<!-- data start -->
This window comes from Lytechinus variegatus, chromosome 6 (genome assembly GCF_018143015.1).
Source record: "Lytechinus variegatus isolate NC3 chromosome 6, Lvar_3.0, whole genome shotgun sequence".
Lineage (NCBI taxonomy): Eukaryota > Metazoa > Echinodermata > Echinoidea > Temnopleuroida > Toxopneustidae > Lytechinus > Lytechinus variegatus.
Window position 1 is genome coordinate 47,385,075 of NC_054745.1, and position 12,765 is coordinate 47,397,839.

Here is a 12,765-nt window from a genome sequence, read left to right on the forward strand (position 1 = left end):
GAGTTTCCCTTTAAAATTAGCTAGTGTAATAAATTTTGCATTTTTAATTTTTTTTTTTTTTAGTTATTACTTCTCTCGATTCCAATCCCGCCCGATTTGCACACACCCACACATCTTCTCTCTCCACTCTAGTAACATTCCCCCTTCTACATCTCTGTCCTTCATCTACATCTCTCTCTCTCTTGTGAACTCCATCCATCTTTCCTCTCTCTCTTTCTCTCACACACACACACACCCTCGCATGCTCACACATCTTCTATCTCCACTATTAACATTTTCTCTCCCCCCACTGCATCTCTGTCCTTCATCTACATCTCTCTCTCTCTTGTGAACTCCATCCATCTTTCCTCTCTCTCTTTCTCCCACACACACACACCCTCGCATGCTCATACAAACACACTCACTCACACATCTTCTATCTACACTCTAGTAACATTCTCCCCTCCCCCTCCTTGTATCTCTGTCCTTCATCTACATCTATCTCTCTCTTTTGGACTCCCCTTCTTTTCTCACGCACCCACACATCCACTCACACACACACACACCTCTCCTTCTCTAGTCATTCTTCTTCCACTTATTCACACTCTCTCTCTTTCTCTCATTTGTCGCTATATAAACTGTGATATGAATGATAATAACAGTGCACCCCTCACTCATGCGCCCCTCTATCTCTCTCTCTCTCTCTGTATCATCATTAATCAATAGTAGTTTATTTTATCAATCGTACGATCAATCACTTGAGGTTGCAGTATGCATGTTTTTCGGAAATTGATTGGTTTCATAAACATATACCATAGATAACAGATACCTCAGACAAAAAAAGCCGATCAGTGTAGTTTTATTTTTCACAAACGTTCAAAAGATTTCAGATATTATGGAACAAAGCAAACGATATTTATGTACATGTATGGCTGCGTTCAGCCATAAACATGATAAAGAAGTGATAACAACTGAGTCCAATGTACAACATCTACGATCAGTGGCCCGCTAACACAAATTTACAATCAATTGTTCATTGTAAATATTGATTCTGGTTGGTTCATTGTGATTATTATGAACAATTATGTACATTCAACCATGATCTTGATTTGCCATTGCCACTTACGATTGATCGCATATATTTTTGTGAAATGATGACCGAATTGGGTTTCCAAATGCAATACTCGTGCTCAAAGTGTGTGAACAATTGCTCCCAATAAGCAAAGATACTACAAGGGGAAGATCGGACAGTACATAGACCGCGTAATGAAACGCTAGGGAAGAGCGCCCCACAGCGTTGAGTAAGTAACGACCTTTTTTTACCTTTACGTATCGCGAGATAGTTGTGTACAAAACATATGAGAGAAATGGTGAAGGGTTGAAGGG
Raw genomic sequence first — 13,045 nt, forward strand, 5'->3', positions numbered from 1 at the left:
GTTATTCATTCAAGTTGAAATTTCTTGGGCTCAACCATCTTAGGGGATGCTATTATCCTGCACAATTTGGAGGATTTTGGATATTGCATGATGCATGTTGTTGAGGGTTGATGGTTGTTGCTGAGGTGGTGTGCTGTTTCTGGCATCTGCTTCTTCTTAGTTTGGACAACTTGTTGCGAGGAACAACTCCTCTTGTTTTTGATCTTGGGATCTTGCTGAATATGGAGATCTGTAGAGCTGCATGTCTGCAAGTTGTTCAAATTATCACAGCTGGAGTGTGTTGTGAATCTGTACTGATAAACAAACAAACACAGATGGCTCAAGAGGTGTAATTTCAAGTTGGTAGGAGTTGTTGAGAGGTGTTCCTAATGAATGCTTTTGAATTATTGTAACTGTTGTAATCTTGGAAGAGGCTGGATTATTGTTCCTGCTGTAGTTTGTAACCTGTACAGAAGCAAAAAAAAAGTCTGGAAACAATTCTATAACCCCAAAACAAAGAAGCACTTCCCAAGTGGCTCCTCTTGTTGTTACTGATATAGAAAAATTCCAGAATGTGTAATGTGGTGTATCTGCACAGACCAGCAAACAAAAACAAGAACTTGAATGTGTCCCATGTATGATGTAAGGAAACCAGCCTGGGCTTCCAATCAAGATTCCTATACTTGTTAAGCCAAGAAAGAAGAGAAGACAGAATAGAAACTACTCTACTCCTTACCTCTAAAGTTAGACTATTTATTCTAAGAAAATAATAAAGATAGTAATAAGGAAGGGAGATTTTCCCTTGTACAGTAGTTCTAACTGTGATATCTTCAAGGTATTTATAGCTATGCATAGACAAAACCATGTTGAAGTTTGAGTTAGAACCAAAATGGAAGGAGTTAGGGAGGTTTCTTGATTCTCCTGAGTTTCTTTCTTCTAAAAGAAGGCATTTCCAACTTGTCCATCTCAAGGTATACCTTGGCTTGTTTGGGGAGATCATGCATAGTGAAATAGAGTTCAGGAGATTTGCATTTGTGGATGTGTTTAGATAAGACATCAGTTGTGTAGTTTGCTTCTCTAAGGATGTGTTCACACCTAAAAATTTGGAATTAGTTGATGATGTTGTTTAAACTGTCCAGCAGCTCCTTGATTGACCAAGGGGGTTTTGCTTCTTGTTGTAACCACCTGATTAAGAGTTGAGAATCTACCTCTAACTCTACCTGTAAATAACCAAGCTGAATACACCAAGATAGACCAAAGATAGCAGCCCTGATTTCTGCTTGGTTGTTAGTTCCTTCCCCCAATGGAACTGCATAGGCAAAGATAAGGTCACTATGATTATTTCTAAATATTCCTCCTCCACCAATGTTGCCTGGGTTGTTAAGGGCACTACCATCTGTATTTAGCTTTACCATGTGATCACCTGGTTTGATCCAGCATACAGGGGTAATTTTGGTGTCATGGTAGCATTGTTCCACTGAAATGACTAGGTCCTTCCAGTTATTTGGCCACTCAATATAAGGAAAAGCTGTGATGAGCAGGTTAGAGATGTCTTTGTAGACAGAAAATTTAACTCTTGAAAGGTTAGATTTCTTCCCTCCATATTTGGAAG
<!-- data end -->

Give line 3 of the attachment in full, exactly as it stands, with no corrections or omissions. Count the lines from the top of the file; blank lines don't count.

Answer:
Lineage (NCBI taxonomy): Eukaryota > Metazoa > Echinodermata > Echinoidea > Temnopleuroida > Toxopneustidae > Lytechinus > Lytechinus variegatus.